A $28 Billion Dollar Problem
Each year, the Communications Fraud Control Association (CFCA) conducts fraud loss surveys of the communications industry. For 2019, survey respondents estimated that the cost of fraud was on average 1.74% of revenues, or over $28 billion.
The bad guys never rest. They continually come up with ways to exploit communications platforms and drive fraudulent traffic. These events are often very costly for carriers and service providers — to the tune of $10,000 – $250,000 over short periods of time. They can wipe out voice margins for months, or even years to come.
Therefore, as we begin a new year, it’s important to re-examine the controls, processes, and protections that can minimize risks and costs of toll fraud.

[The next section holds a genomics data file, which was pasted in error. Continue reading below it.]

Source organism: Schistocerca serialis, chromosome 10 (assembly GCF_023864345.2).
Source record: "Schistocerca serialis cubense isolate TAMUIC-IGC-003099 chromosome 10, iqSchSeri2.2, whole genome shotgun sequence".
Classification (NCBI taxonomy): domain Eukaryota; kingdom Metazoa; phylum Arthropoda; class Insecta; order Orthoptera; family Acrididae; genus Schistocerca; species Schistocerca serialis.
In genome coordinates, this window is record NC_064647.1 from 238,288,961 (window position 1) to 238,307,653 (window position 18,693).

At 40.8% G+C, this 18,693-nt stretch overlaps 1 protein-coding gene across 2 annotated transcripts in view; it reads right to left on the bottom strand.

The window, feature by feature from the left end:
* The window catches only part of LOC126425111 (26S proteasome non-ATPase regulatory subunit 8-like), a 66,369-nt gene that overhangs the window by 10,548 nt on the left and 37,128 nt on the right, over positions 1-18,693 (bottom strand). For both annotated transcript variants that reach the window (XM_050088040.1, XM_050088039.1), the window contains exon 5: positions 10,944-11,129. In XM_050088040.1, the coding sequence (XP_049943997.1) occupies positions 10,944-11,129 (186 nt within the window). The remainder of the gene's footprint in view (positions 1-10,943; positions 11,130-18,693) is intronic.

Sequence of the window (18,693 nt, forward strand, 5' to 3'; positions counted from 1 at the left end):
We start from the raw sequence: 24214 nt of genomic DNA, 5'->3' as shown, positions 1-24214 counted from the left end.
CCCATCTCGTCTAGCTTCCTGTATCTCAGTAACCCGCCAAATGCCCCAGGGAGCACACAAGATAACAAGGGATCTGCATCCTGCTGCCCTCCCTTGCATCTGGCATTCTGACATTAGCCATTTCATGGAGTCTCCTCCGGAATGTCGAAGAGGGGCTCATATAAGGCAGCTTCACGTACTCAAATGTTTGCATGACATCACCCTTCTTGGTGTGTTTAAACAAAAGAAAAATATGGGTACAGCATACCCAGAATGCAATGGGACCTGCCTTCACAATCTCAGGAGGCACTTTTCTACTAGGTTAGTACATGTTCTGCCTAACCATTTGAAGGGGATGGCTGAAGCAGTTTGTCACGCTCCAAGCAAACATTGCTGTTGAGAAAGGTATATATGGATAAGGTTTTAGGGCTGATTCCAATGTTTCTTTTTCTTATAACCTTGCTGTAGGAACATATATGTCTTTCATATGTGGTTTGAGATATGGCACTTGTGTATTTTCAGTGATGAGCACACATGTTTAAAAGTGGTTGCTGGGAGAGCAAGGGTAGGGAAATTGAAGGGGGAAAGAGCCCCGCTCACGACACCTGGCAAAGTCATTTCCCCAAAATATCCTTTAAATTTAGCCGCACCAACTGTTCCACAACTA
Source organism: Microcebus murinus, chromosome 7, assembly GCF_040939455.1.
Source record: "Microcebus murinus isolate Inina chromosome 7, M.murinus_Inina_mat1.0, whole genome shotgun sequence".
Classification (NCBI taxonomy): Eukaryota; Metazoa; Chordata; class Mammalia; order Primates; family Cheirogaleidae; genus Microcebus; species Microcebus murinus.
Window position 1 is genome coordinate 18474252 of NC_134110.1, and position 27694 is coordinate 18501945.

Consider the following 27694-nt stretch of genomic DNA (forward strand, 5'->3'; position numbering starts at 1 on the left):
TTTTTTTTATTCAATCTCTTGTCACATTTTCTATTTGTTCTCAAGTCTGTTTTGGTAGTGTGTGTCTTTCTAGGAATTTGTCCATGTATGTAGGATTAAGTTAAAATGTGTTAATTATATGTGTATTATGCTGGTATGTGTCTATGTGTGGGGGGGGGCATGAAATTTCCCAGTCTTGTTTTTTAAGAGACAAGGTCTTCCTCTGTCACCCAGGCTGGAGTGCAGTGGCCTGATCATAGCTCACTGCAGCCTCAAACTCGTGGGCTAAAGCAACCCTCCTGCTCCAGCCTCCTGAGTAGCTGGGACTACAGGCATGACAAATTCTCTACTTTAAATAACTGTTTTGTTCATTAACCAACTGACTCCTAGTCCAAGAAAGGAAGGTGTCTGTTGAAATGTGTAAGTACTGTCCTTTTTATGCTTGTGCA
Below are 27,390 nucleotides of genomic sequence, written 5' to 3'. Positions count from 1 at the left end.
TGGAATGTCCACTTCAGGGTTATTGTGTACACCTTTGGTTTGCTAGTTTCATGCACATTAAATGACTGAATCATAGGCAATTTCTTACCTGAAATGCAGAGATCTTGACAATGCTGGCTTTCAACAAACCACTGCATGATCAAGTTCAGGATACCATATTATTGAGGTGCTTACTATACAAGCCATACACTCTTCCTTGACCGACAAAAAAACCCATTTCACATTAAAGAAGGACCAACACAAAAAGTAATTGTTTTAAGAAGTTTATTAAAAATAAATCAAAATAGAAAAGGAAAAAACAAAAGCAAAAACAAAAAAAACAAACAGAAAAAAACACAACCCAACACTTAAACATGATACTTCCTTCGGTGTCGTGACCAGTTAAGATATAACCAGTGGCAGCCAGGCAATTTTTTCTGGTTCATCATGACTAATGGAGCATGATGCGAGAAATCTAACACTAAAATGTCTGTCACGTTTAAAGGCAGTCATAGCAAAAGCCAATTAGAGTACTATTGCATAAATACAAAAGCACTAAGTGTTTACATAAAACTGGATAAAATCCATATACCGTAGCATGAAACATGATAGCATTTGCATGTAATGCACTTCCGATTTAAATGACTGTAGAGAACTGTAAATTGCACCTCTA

Nine Best Practices to Reduce Your Risk
Here is a checklist of steps service providers and carriers can take:
- Ensure that you have an effective fraud detection capability in place
Whether you use a 3rd party product or something developed in-house, you need to detect problems before you are charged for them — not afterward. If your current solution is based on call detail records (CDRs) from completed calls, it won’t be fully effective and you should consider a solution that uses call setup info (i.e. SIP signaling data) to block bad calls from even being connected
- Reduce your attack surface – Don’t implement new customers with all or even any international destinations enabled.
The customer can always contact sales or customer care to add in destinations if needed. If fraud becomes a recurring issue, then consider requiring users to dial auth codes (PIN) to complete calls to high-cost LD destinations.
- Ensure your voice platform is properly configured to limit exposure
- Don’t allow calls to continue for long periods of time. We have seen systems that allow calls to be in process for upwards of 24 hours – 3 hours is a good rule of thumb to cut calls as the % of 3-hour calls that are legitimate is likely in the single digits.